machine type feature flags shopping cart timers around expensive RPCs

One common pattern for custom fields is to instrument dependencies like database calls by capturing timers (e.g. get_schema_duration_ms) as custom fields. Those timers can then even be paired with custom identifiers to describe—fairly precisely—how our system is behaving. (For example, see this query on our Gatekeeper Tour dataset, in which we compare the amount of time spent waiting for a get_schema call across a couple of different application-specific fields.)

Establish a pattern for propagating context

An important part of capturing events (and eventually building up traces!) is context propagation. Being able to attach metadata to a high-level event from functions enables us to collect the bits of metadata together to fully describe our unit of work.

One such pattern may be using dependency injection to ensure a locally-available HoneycombContext for collecting useful metadata.

First, we define a HoneycombContext class, which contains a simple Dictionary to contain our metadata, then make sure to merge that custom metadata into our basic HTTP fields inside InvokeAsync:

namespace dotnet_core_webapi_sample
{
  public class HoneycombContext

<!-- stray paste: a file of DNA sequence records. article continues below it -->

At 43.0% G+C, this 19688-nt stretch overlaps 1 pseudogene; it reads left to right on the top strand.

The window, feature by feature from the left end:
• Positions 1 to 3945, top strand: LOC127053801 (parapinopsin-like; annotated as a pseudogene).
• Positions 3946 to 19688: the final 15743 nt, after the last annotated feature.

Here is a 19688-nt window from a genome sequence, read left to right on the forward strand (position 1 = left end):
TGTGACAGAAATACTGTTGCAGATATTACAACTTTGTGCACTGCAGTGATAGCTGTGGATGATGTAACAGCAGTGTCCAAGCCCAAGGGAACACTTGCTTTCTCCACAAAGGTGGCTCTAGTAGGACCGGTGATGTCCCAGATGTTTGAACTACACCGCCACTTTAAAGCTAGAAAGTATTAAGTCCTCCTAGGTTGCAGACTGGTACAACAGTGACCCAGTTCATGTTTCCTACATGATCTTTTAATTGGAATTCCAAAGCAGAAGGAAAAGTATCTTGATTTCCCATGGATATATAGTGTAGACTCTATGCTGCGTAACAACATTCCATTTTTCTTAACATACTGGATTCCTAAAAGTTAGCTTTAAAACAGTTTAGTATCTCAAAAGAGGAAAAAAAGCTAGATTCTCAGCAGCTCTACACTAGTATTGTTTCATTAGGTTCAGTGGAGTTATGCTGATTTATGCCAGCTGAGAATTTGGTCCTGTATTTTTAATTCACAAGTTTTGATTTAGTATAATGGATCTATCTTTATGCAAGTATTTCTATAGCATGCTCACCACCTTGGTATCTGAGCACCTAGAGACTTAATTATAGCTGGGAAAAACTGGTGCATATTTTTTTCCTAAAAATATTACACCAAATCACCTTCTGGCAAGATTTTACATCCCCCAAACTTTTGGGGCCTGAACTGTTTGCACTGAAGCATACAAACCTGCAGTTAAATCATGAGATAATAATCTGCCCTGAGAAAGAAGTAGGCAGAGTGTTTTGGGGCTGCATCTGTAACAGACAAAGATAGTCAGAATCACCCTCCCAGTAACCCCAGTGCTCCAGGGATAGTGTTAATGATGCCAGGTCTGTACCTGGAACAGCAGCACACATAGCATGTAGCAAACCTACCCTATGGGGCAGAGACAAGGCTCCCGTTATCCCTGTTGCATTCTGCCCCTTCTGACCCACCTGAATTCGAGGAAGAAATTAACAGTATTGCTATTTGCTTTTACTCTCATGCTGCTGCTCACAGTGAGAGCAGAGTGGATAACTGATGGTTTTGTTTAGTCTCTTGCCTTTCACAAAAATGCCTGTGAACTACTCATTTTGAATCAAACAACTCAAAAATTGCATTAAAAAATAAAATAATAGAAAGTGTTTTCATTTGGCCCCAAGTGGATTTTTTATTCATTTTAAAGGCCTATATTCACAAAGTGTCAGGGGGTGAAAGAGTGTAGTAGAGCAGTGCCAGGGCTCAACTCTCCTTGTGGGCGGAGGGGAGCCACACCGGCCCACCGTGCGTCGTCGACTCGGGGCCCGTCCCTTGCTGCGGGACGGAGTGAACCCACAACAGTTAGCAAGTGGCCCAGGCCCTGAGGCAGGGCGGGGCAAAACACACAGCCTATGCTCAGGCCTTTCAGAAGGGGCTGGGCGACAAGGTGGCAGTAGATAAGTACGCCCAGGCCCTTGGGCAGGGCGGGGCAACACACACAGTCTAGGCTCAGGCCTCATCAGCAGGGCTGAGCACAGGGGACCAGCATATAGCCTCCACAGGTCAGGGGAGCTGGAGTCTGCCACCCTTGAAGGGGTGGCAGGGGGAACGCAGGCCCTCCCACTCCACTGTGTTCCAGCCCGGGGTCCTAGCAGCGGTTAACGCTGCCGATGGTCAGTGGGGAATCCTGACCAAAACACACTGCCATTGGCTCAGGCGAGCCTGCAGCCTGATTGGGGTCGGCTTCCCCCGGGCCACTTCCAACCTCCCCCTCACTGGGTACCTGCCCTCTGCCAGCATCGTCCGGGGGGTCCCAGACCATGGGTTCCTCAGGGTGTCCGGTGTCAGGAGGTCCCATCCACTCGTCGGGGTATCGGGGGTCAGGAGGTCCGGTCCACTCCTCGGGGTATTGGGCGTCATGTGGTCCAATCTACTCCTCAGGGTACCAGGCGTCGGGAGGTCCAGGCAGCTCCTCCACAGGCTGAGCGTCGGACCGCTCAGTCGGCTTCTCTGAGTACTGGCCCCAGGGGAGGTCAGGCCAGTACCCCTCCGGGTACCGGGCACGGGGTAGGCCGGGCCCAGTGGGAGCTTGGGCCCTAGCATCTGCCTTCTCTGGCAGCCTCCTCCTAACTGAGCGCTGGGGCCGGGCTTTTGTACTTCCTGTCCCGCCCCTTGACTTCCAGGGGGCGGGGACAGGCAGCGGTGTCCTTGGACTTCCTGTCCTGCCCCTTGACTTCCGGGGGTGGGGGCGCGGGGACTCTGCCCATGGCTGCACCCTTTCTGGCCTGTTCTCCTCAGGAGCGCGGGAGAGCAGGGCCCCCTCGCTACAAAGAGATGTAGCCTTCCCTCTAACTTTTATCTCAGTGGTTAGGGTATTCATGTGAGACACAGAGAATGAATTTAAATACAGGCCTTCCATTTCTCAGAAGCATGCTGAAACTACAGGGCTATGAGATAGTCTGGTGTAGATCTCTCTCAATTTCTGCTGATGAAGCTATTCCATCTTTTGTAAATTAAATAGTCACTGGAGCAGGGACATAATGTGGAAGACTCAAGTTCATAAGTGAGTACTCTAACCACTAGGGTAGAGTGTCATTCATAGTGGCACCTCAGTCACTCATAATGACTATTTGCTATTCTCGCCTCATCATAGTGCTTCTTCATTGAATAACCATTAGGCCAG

{
    public Dictionary<string, object> Fields { get; }

    public HoneycombContext()
    {
      Fields = new Dictionary<string, object>();
    }
  }
  public class HoneycombMiddleware
  {
    public async Task InvokeAsync(HttpContext context, HoneycombContext honeycombContext)
    {
    // Collect metadata, call _next
    //...

    foreach (var field in honeycombContext.Fields) {
      fields.Add(field.Key, field.Value);
    }
    var dataset = "dotnet-core-webapi";
    // TODO: Think about sending this out of band from the web request
    await _client.PostAsJsonAsync($"https://api.honeycomb.io/1/events/{dataset}", fields);
    }
  }
}

And we can rely on dependency injection in order to add a scoped HoneycombContext to all of our services:

// in Startup.cs
public void ConfigureServices(IServiceCollection services)
{
  services.AddScoped<HoneycombContext, HoneycombContext>();
  // ...
}

This injection allows any of our controllers to add useful fields to our Honeycomb event, as in the example below:

namespace dotnet_core_webapi_sample.Controllers
{
    [Route("api/[controller]")]
    [ApiController]
    public class AuthController : ControllerBase
    {
        private HoneycombContext Context { get; }

        public AuthController(HoneycombContext context)
        {
            Context = context;
        }

        private bool IsAuthenticated()
        {
            if (context.Cache.Get(context.Request.User) != null)
            {
              Context.Fields.Add("app.auth_hit_cache", true);
              return true;
            }
            return db.Get(context.Request.User) != null;
        }
    }
}

In conclusion

To see a full working .NET application illustrating these principles, please refer to our Examples repository on GitHub.

As much as testing or documentation, instrumentation should be an updated, evolving practice in writing and shipping software.

For more wisdom on the topic of instrumentation, check out the Honeycomb blog.